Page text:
# Why no photoelectric effect for copper and iron?

The classic demonstration of the photoelectric effect is discharging a negatively charged electroscope by illuminating zinc or aluminium connected to the electroscope with 254 nm light from a mercury lamp. Their threshold wavelength is ~290 nm. The demonstration with a germicidal lamp is like this: youtube video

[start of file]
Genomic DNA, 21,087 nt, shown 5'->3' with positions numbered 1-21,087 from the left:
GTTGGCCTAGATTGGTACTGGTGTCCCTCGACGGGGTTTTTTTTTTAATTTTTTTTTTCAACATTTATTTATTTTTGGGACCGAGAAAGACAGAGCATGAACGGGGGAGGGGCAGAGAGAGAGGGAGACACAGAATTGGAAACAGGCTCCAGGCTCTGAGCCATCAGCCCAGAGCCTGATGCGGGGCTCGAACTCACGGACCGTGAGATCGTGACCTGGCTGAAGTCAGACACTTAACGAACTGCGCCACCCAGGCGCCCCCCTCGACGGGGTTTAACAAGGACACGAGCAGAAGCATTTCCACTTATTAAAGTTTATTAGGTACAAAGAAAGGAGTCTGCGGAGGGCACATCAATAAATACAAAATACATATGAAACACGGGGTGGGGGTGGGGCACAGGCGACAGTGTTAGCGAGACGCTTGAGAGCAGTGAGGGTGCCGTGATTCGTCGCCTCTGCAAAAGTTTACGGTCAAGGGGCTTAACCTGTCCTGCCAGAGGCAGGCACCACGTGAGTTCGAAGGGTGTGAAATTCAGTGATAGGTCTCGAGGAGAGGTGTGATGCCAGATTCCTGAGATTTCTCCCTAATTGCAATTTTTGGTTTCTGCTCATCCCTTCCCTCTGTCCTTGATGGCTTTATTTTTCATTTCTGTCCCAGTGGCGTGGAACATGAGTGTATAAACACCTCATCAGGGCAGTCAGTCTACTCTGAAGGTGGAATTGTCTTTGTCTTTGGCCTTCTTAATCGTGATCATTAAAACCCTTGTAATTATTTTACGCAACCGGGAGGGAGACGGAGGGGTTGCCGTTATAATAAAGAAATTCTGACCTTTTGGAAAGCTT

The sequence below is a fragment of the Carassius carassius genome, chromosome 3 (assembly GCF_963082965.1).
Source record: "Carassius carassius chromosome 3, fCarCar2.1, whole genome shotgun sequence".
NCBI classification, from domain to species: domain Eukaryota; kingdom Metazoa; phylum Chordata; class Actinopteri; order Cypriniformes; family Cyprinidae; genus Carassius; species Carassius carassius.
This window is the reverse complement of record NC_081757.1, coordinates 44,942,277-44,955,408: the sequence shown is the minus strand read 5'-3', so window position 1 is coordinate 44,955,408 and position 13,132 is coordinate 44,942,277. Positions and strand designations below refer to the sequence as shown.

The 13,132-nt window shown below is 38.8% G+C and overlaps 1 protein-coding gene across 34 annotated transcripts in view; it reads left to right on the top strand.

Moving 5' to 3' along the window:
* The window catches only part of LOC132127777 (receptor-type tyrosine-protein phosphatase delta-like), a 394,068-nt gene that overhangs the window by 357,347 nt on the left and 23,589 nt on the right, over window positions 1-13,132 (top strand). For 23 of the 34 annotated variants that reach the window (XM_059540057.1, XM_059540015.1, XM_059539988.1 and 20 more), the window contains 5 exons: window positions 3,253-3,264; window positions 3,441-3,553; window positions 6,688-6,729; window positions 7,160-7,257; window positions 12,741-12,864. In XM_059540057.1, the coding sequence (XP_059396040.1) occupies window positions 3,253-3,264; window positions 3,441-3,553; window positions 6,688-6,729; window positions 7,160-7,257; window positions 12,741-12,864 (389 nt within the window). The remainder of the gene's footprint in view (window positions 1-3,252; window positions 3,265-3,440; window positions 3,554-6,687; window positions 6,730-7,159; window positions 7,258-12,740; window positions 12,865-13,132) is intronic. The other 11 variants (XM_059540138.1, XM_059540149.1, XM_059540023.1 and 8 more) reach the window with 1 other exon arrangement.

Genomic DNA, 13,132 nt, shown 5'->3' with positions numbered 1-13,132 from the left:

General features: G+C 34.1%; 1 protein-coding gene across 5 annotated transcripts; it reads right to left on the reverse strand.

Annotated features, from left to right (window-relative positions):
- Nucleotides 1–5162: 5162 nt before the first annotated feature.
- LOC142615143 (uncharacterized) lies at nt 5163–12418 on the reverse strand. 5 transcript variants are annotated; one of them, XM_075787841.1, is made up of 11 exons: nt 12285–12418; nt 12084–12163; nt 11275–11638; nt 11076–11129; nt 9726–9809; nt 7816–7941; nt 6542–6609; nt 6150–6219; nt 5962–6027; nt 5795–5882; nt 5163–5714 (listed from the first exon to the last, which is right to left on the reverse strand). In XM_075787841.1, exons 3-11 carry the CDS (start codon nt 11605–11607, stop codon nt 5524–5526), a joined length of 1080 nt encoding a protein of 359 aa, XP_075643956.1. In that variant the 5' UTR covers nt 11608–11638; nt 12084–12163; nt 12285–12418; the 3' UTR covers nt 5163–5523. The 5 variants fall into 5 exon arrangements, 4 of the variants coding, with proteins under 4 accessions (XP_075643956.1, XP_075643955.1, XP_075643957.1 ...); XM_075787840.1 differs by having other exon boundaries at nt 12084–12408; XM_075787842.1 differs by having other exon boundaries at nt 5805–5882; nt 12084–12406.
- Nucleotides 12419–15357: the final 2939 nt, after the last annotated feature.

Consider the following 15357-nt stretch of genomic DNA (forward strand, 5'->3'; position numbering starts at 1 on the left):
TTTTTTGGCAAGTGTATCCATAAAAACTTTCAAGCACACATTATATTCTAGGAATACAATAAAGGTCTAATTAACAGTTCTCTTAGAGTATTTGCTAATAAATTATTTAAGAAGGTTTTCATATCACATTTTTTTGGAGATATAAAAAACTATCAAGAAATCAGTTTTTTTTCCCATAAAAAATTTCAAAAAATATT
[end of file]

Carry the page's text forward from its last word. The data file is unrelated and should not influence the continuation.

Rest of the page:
Dressed as a bank robber and wearing glasses, I repeated the demo with copper and iron, but with these metals the electroscope did not discharge. Why are copper and iron, in practice, apparently unsuitable for this demonstration? Their threshold wavelength is ~270 nm, so 254 nm light should induce the photoelectric effect in these metals. Is the relation between the current and $$\Delta\lambda = (\lambda-\lambda_{\text{Threshold}})$$ very nonlinear?